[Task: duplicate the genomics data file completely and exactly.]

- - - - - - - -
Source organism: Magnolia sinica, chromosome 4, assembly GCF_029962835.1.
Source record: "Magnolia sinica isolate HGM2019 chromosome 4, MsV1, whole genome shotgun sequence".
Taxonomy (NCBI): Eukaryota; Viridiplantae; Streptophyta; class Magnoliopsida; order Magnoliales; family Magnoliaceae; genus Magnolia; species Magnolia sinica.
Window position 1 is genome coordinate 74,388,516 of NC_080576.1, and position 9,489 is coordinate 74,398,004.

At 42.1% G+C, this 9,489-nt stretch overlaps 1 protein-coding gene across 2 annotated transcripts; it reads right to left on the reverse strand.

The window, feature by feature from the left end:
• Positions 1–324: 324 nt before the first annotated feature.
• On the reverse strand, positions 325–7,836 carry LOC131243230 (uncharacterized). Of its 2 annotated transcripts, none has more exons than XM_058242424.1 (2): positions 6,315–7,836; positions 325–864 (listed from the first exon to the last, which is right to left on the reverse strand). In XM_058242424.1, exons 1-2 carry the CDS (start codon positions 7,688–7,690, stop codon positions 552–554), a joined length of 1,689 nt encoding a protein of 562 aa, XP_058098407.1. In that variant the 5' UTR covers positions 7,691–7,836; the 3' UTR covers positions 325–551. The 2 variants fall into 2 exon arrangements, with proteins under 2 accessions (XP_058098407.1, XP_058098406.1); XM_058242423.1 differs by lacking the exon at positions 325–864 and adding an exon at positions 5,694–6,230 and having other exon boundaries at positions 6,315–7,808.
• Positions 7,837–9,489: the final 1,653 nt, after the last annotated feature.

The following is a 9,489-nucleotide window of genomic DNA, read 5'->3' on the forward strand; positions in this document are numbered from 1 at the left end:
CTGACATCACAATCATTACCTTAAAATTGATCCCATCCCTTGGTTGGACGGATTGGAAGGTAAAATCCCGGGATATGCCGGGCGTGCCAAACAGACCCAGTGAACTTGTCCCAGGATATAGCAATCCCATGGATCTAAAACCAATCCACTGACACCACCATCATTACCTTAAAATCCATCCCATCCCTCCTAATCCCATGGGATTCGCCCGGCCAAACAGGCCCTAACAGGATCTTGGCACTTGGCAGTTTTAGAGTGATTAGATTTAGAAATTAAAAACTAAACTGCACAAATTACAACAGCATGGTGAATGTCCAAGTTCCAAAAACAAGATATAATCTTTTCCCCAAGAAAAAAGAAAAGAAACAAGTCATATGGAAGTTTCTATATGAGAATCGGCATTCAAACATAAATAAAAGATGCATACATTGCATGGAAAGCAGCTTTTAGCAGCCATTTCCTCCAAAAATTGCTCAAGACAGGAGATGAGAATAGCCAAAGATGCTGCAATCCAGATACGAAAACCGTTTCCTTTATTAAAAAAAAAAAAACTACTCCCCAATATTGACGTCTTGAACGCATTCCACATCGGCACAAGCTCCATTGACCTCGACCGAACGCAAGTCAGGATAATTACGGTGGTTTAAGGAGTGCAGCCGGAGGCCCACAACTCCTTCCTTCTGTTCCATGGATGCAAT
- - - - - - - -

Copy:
Source organism: Magnolia sinica, chromosome 4, assembly GCF_029962835.1.
Source record: "Magnolia sinica isolate HGM2019 chromosome 4, MsV1, whole genome shotgun sequence".
Taxonomy (NCBI): Eukaryota; Viridiplantae; Streptophyta; class Magnoliopsida; order Magnoliales; family Magnoliaceae; genus Magnolia; species Magnolia sinica.
Window position 1 is genome coordinate 74,388,516 of NC_080576.1, and position 9,489 is coordinate 74,398,004.

At 42.1% G+C, this 9,489-nt stretch overlaps 1 protein-coding gene across 2 annotated transcripts; it reads right to left on the reverse strand.

The window, feature by feature from the left end:
• Positions 1–324: 324 nt before the first annotated feature.
• On the reverse strand, positions 325–7,836 carry LOC131243230 (uncharacterized). Of its 2 annotated transcripts, none has more exons than XM_058242424.1 (2): positions 6,315–7,836; positions 325–864 (listed from the first exon to the last, which is right to left on the reverse strand). In XM_058242424.1, exons 1-2 carry the CDS (start codon positions 7,688–7,690, stop codon positions 552–554), a joined length of 1,689 nt encoding a protein of 562 aa, XP_058098407.1. In that variant the 5' UTR covers positions 7,691–7,836; the 3' UTR covers positions 325–551. The 2 variants fall into 2 exon arrangements, with proteins under 2 accessions (XP_058098407.1, XP_058098406.1); XM_058242423.1 differs by lacking the exon at positions 325–864 and adding an exon at positions 5,694–6,230 and having other exon boundaries at positions 6,315–7,808.
• Positions 7,837–9,489: the final 1,653 nt, after the last annotated feature.

The following is a 9,489-nucleotide window of genomic DNA, read 5'->3' on the forward strand; positions in this document are numbered from 1 at the left end:
CTGACATCACAATCATTACCTTAAAATTGATCCCATCCCTTGGTTGGACGGATTGGAAGGTAAAATCCCGGGATATGCCGGGCGTGCCAAACAGACCCAGTGAACTTGTCCCAGGATATAGCAATCCCATGGATCTAAAACCAATCCACTGACACCACCATCATTACCTTAAAATCCATCCCATCCCTCCTAATCCCATGGGATTCGCCCGGCCAAACAGGCCCTAACAGGATCTTGGCACTTGGCAGTTTTAGAGTGATTAGATTTAGAAATTAAAAACTAAACTGCACAAATTACAACAGCATGGTGAATGTCCAAGTTCCAAAAACAAGATATAATCTTTTCCCCAAGAAAAAAGAAAAGAAACAAGTCATATGGAAGTTTCTATATGAGAATCGGCATTCAAACATAAATAAAAGATGCATACATTGCATGGAAAGCAGCTTTTAGCAGCCATTTCCTCCAAAAATTGCTCAAGACAGGAGATGAGAATAGCCAAAGATGCTGCAATCCAGATACGAAAACCGTTTCCTTTATTAAAAAAAAAAAAACTACTCCCCAATATTGACGTCTTGAACGCATTCCACATCGGCACAAGCTCCATTGACCTCGACCGAACGCAAGTCAGGATAATTACGGTGGTTTAAGGAGTGCAGCCGGAGGCCCACAACTCCTTCCTTCTGTTCCATGGATGCAAT